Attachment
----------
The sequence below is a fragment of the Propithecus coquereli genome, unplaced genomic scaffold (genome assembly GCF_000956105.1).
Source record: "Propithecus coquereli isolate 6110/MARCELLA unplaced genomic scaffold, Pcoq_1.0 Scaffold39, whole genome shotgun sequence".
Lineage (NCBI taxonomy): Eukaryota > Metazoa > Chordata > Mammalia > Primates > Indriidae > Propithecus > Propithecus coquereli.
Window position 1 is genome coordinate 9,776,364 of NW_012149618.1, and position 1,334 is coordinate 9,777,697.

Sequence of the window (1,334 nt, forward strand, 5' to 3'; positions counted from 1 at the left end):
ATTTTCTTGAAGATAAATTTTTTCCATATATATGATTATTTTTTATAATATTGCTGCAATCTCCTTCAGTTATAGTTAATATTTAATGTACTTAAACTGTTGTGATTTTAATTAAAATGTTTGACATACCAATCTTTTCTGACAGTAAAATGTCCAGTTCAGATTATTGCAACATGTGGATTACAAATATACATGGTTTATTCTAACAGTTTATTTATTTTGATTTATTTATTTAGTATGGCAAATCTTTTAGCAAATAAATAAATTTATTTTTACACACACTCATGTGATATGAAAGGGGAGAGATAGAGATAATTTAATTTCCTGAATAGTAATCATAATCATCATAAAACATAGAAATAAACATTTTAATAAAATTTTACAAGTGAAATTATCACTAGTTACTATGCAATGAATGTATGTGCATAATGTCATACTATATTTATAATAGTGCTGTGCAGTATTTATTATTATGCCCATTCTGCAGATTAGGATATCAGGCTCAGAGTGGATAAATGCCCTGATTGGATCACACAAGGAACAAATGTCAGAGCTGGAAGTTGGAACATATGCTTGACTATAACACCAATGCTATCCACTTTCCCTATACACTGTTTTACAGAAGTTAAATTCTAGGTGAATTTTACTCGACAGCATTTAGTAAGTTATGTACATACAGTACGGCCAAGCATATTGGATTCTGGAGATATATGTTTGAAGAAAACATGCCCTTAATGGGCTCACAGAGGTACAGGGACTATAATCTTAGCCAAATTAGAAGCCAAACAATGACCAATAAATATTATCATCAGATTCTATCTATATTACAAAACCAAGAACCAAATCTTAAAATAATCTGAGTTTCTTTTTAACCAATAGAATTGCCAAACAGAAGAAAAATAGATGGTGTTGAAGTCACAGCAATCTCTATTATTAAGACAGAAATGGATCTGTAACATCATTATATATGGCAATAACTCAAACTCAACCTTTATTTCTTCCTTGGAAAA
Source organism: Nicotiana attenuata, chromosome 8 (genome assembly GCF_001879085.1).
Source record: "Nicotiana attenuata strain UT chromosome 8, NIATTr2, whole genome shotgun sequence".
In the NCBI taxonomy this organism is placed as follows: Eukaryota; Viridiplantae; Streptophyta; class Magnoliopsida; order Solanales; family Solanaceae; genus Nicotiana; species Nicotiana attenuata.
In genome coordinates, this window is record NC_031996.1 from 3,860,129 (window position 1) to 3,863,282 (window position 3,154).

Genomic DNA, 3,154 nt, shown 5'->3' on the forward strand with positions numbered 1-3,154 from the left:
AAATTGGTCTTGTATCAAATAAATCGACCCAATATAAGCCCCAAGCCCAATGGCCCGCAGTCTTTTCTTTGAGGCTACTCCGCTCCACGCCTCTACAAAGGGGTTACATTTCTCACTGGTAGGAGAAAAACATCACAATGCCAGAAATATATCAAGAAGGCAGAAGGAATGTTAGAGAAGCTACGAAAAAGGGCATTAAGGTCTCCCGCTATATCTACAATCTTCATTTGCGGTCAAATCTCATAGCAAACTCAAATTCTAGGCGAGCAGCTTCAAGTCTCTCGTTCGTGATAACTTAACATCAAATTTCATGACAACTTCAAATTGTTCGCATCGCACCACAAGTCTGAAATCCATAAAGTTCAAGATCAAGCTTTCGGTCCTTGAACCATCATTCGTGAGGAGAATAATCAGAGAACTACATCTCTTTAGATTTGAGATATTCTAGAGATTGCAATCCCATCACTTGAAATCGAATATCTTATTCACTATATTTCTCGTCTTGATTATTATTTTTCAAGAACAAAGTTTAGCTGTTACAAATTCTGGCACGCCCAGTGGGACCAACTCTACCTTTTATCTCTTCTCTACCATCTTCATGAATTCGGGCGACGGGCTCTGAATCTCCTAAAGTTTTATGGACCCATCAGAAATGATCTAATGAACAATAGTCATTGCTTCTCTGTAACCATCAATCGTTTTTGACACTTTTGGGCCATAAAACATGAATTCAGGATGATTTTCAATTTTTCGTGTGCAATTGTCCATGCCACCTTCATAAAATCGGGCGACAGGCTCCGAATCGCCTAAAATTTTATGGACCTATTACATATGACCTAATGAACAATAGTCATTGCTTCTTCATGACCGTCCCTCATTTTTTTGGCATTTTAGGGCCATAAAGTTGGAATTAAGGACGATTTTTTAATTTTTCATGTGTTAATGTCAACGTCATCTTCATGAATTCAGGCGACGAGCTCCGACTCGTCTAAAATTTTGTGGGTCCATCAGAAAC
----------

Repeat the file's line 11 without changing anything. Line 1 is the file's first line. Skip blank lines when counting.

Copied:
Genomic DNA, 3,154 nt, shown 5'->3' on the forward strand with positions numbered 1-3,154 from the left: